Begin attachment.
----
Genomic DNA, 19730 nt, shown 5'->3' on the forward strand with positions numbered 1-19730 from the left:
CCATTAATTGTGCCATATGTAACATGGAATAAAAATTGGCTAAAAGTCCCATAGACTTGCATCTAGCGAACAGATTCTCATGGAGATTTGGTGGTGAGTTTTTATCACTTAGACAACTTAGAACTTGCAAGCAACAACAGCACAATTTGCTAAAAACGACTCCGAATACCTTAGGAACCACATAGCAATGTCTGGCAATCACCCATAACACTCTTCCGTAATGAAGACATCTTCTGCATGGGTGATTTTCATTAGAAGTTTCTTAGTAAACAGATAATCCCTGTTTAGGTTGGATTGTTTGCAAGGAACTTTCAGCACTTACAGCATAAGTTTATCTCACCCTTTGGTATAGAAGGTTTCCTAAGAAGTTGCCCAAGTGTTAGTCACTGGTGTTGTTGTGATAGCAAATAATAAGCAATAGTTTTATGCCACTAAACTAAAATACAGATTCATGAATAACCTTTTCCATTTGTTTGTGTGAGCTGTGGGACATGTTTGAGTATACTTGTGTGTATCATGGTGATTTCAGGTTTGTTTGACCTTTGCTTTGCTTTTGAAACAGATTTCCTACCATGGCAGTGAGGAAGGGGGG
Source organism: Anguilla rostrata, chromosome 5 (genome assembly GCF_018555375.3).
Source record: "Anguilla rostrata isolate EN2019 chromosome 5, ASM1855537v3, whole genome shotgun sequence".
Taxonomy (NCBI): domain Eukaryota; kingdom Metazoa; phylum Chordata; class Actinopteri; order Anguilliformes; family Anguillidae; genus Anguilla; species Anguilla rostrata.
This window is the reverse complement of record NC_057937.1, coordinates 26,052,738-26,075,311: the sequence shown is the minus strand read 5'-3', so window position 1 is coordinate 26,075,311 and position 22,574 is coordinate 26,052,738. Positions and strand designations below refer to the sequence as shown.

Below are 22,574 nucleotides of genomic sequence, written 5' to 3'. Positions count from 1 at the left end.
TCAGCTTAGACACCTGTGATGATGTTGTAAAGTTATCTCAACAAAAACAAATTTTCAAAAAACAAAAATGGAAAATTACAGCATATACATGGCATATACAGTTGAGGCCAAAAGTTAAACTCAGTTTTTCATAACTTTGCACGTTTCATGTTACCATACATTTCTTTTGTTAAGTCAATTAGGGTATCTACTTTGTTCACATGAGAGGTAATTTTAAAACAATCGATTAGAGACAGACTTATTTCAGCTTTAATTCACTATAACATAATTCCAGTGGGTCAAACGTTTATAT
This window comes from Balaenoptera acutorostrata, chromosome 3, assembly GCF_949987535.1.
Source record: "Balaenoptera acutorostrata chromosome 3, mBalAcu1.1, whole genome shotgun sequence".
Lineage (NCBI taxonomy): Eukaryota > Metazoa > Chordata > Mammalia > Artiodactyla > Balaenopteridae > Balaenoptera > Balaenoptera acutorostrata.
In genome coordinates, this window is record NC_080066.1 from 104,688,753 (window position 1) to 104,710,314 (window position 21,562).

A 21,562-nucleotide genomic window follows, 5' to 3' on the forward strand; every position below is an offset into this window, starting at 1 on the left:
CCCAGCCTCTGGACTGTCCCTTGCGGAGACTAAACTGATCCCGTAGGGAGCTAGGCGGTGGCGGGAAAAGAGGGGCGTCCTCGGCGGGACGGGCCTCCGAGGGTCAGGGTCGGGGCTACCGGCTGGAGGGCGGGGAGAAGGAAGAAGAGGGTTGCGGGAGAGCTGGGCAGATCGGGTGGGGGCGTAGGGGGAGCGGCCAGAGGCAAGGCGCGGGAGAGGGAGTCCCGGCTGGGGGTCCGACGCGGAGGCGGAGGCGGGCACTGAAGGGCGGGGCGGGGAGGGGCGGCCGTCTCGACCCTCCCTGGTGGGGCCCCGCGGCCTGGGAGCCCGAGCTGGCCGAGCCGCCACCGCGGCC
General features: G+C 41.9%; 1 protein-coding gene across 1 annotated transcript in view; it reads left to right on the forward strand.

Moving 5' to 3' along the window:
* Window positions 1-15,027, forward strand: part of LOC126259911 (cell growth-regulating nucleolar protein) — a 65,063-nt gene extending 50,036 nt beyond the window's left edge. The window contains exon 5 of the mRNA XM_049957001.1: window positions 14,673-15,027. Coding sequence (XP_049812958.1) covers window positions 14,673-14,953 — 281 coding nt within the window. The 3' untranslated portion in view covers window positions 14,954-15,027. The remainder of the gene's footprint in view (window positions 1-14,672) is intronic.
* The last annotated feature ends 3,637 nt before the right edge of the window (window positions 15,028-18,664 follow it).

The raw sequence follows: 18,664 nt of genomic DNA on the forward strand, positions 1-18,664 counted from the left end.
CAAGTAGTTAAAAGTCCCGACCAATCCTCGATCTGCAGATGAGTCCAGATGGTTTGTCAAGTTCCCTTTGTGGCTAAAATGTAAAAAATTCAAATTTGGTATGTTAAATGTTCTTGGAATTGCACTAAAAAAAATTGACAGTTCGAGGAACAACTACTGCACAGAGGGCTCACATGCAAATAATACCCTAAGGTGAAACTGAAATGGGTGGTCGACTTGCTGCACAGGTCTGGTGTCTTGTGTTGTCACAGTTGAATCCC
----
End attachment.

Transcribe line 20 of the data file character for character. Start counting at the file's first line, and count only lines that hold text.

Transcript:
CAAGTAGTTAAAAGTCCCGACCAATCCTCGATCTGCAGATGAGTCCAGATGGTTTGTCAAGTTCCCTTTGTGGCTAAAATGTAAAAAATTCAAATTTGGTATGTTAAATGTTCTTGGAATTGCACTAAAAAAAATTGACAGTTCGAGGAACAACTACTGCACAGAGGGCTCACATGCAAATAATACCCTAAGGTGAAACTGAAATGGGTGGTCGACTTGCTGCACAGGTCTGGTGTCTTGTGTTGTCACAGTTGAATCCC